The buzz of society for the past year has been the “Me Too” campaign. Women (and men) are sharing their stories to shed light on the pervasive nature of sexual harassment; it seems to affect everyone, all day, every day. As a solidarity movement, it brings comfort and courage to those who have felt shame in being victimized, and as activism it says, “Sexual harassment affects everyone; it has become a "normal" part of everyday life; do not become numb to this; IT NEEDS TO STOP.”
What I find grievous is that many other ills of life have their potential “Me Too” moment, but we use them, as a society, for the solidarity but not the activism. It’s a way to pat each other on the head and say, “I hear ya! - it’s normal; I’m in it too; you're not alone” but rarely as a way to say, “Do not become numb to this; IT NEEDS TO STOP.” Poor health, in general, has become a failed “Me Too” commiseration.
Depression, for example, is one I’m all too familiar with - I’ve been through a dozen different antidepressants, a handful of doctors, psychiatrists, and counselors, and wrestled with suicidal ideation for the last 18 years. I used to like the pharmaceutical commercials that “explained” my condition (hereditary/idiopathic chemical imbalance) and made me feel validated. I happily joined the Anti-Depressant Club with everyone else who understood what it was like to just feel like crap, all day, every day, for no reason whatsoever. It felt good to have other people say, “Me Too!” The medication helped at first and gave me periods of productivity and happiness. But the cloud was always there. I couldn’t get rid of it. I was told it wasn’t possible get rid of it. So I sought comfort with the masses. And the masses were there, all playing anti-depressant roulette with me. And none of us healed.
After doing a complete 180 on my lifestyle and health, and learning about trauma and the nervous system, I have joy and contentment that I’ve never felt before. Even in the midst of infection and my life falling completely apart, there is a freedom, a love, a richness to existence that had been elusive for most of my life. And so it grieves me deeply to watch others wear the “Clinically Depressed” badge with pride and solidarity. Because it’s an echo chamber where we comfort each other and say “there’s no way out, but we can commiserate”, and consequently it normalizes depression and complacency.
It breaks my heart with its creeping fog of hopelessness, with the memes that are getting shared more and more, using humor to brush off the despair of depression, anxiety, addiction, loneliness, trauma, and even hatred. I'm not saying we should medicalize sadness. I'm saying we need a better conversation about how to move through it, without becoming stuck in nor pathologizing it.
This is a difficult subject, and I'm well aware that I almost have to hide behind a screen to address it. Saying this to anyone's face is insulting, inappropriate, and likely to get me a black eye. When you’re in depression, you know it’s not your fault (or do you?) You know you can’t change your heredity. You want the world to stop judging you for your medications, your mood swings, your lack of empathy, your inappropriate responses, and your pessimism. The last thing you want to hear is that you’re "wrong", that your own willpower, if you just had enough, could cure you. You know you can't give yourself any more willpower, because of your depression. It’s a cycle that can’t be broken, and you don’t need people who’ve never been in it to tell you how to get out.
But I’ve been in it. And I realize that tuning out the “there’s a cure if you are willing to find it” crowd and listening only to the “accept your fate” crowd robs you of all hope. There IS hope. Beyond the latest drug that *may cause weight gain, nausea, headaches, swelling in hands and feet, tremor, depersonalization, sexual dysfunction, liver failure, heart murmur, fatal rash, and even death. Talk to your doctor if you experience new or worsening symptoms, as these could be signs of a serious reaction. Not for people who are nursing, pregnant, may become pregnant, teenagers, the elderly, or anyone with a history of being human* You don’t have to suffer forever. You just need someone to tell you the truth: you are incredible. You are more than your genes, more than your past, more than your present, more than your diagnosis.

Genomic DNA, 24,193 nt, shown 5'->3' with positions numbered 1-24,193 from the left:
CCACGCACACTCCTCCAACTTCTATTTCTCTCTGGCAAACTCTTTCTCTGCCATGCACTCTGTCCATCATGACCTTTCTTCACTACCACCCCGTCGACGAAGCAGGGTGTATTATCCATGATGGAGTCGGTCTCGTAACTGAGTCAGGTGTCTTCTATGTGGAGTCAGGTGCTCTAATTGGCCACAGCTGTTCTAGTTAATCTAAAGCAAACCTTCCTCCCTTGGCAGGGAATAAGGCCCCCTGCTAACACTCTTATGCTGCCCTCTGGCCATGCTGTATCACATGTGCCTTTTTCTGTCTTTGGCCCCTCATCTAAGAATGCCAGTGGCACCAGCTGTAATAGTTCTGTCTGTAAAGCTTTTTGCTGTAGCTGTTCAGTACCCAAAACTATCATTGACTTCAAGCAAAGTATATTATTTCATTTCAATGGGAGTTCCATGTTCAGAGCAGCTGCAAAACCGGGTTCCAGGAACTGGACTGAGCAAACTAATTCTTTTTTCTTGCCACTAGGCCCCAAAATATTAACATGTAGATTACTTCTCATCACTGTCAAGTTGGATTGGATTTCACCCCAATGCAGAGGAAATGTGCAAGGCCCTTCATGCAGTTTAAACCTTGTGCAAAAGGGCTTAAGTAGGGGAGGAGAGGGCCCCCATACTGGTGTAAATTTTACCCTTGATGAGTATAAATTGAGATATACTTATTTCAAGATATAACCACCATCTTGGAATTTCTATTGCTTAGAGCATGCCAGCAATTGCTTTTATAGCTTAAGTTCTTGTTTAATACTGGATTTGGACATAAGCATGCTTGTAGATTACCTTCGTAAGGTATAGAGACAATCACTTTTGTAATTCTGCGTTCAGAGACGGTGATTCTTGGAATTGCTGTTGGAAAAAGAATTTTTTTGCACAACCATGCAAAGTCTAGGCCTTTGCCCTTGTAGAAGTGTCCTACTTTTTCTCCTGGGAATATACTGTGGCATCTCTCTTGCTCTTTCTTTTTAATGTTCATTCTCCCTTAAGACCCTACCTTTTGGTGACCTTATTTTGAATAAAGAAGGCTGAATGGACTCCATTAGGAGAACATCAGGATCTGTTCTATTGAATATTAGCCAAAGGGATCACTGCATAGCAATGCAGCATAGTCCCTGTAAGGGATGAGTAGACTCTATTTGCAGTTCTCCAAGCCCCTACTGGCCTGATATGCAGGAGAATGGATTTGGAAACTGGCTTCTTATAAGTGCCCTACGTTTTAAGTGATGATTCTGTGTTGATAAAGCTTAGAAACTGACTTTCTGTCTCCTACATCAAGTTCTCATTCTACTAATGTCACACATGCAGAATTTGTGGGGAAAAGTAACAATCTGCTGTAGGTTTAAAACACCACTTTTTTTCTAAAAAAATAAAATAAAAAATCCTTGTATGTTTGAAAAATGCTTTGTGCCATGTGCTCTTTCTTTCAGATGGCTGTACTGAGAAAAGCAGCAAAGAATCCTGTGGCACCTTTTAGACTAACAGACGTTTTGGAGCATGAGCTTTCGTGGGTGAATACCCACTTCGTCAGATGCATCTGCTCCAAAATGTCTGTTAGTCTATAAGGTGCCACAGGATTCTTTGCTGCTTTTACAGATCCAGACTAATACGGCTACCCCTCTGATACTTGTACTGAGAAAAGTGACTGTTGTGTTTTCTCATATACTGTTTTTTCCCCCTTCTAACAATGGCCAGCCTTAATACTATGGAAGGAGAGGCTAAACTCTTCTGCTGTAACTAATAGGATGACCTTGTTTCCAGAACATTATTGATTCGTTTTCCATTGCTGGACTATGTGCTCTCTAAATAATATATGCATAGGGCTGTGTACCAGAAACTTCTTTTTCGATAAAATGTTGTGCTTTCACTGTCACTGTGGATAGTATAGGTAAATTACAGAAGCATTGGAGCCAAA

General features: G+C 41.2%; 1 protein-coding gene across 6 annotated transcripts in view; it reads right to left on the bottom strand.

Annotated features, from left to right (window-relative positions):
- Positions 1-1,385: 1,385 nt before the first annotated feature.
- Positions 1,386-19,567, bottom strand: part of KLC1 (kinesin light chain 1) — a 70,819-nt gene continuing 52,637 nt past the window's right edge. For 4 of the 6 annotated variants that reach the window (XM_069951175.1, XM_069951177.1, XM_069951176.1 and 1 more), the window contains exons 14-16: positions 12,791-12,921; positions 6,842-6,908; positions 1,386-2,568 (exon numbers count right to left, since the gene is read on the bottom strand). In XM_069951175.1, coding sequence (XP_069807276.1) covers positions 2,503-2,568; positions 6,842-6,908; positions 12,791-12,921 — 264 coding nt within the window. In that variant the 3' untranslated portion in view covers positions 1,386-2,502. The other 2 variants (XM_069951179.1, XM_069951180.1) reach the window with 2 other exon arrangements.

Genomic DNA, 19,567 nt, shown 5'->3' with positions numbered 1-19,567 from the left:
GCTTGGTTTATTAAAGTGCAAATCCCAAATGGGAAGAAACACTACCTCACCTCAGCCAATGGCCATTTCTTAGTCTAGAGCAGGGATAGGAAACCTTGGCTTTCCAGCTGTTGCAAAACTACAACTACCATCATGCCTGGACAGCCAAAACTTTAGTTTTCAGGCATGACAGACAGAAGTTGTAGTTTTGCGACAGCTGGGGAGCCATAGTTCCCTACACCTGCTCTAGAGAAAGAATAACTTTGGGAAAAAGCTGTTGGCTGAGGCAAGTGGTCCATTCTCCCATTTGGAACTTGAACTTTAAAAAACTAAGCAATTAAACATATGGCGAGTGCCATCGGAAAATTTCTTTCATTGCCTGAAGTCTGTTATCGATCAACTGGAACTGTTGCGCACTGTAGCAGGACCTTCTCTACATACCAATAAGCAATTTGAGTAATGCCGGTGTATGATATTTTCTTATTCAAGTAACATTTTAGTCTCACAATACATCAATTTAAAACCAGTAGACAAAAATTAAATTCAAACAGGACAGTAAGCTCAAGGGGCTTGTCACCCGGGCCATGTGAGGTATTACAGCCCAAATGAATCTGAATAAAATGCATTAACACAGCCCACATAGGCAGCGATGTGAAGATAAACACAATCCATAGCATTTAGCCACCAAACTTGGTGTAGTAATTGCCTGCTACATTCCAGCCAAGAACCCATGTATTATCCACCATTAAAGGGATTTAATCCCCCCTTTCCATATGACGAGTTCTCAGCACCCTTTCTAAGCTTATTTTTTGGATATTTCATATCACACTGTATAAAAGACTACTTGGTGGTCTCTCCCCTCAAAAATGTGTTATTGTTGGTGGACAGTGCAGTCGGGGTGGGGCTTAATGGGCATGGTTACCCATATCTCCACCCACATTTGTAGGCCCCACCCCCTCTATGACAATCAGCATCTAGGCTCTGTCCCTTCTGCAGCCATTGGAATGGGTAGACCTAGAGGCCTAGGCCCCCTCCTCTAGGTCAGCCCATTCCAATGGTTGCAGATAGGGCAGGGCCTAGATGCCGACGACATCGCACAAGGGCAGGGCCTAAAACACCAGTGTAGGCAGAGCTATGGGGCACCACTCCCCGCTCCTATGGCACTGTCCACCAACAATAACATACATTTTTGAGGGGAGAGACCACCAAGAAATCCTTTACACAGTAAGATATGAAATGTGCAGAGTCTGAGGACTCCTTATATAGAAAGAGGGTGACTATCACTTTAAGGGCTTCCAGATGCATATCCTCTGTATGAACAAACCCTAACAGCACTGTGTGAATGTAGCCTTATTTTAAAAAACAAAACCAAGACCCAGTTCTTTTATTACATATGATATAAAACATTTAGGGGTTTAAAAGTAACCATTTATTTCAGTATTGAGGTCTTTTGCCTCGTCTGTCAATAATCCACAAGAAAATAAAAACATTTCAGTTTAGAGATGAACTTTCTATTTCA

I will admit, it can be expensive, it’s not fun (fulfilling, yes, and also terrifying), it stretches you way out of your comfort zone (are you really that comfortable?), and I’ve had privileges to overcome depression that many do not have access to (though I do believe anyone can take the basic steps). I’ve spent enough time on the Dark Side to know that the Light can be super annoying. I’m not judging or even expecting to persuade anyone to kick their meds - everyone learns in their own time and way. And everyone has different needs and situations. But for people like me, who don't quite believe it's legit, or have the opportunity but are afraid to take it, I am giving you the positive encouragement that you will need to fight against the louder negativity that calls you foolish, a hippie, anti-science, gullible, crazy, or whatever name their cognitive dissonance wants to throw at you, and be well.
It’s become the same with normalizing obesity. We absolutely need to be more accepting of ALL body types and realize how detrimental media is in dictating beauty standards, but obesity, or rather the factors that usually lead to it, is becoming dangerously encouraged. The “Take Control of Your Health” campaign (perfect) has edged into an “It’s Okay to be Fat” campaign (okay...), which has completely dissolved into the “Proud to run on Dunkin'” campaign (wrong). There's a fine and fuzzy line between loving all and hiding truth to make all comfortable. And then there's downright corruption.
Why do Lyme disease, sexual harassment, gun violence, addiction, domestic abuse, racism, suicide, global warming, and cancer get a “Me Too - let’s end this now” fundraising campaign, but depression, anxiety, fatigue, stress, caffeine dependence, alcoholism (a la wino mommies), pessimism, rage, failed marriages, impulsiveness, and antisocial behavior get a “Me Too- let’s suffer together” meme campaign?